Revisiting that crisis we saw that there were a number of groups that had to play certain roles in order for the crisis to unfold as it did.  First, Wall Street banks had to be innovative and desirous of greater profits. Check!  They saw that there was a large group of prospective homeowners who could not qualify for mortgages, and they created financial structures that might deliver that capital to them.  Then, there were homebuilders who wanted to build more homes to sell to them new homeowners.  Present and accounted for!  Of course, we can’t forget the construction workers’ unions who would be getting more work, and the many companies that would benefit from increased home sales including makers of raw materials like concrete, home improvement companies, architects, landscapers, plumbers, etc, etc.  All of these players understandably became cheerleaders for the idea of easier access to mortgage capital and the resulting expanded homeownership.  The leaders of FNMA and FHLMC were sure to agree too, as the idea greatly expanded their own personal fiefs and wealth, while at the same time, at least on the surface, strived to achieve the goal of making homeownership more broadly achievable – which seemed like a noble goal.  So far everyone involved played their roles exactly as they should have.  While it is always tempting after a crisis to invent conspiracy theories and to identify villains, it became apparent to us that neither of these made sense here (or for that matter in most crises).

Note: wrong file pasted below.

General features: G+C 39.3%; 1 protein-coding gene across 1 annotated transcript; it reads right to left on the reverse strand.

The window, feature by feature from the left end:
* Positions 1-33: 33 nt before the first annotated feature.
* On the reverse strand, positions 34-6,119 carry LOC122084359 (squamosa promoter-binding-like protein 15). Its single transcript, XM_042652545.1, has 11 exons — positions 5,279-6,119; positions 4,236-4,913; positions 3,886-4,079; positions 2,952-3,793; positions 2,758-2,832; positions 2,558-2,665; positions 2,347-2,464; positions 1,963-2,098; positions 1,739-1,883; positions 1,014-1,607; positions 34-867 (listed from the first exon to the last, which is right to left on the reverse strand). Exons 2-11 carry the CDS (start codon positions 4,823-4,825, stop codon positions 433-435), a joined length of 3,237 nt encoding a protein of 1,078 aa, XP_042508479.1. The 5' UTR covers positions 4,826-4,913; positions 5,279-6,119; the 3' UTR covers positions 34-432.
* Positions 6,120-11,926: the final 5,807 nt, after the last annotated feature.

For us, the heartening part of the analysis came from looking at the government’s role.   In order for the players on the private side to accomplish their goals, it required the approvals of those in government, who stood to gain nothing personally from any changes and whose responsibilities lie with protecting our society. In this particular crisis, this role fell largely upon the shoulders of former Congressman Barney Frank, who chaired the House Financial Services Committee that oversaw FNMA, FHLMC, and finance in America. Mr. Frank was a career politician, literally never holding a job in the private sector.  According to his filings, Mr. Frank has never been a wealthy man.  As of 2012, Frank's last year in Congress, he estimated his net worth to be between $840,000 and $1,34,000.  Not terrible for sure, but compared to politicians of his level in most other nations in the world, quite modest indeed.  This is critically important, because unlike everyone else involved in the building of the housing monster, all of whom strived mightily for personal gain, Mr. Frank and his fellow politicians were acting in a manner that they believed was in the best interests of America.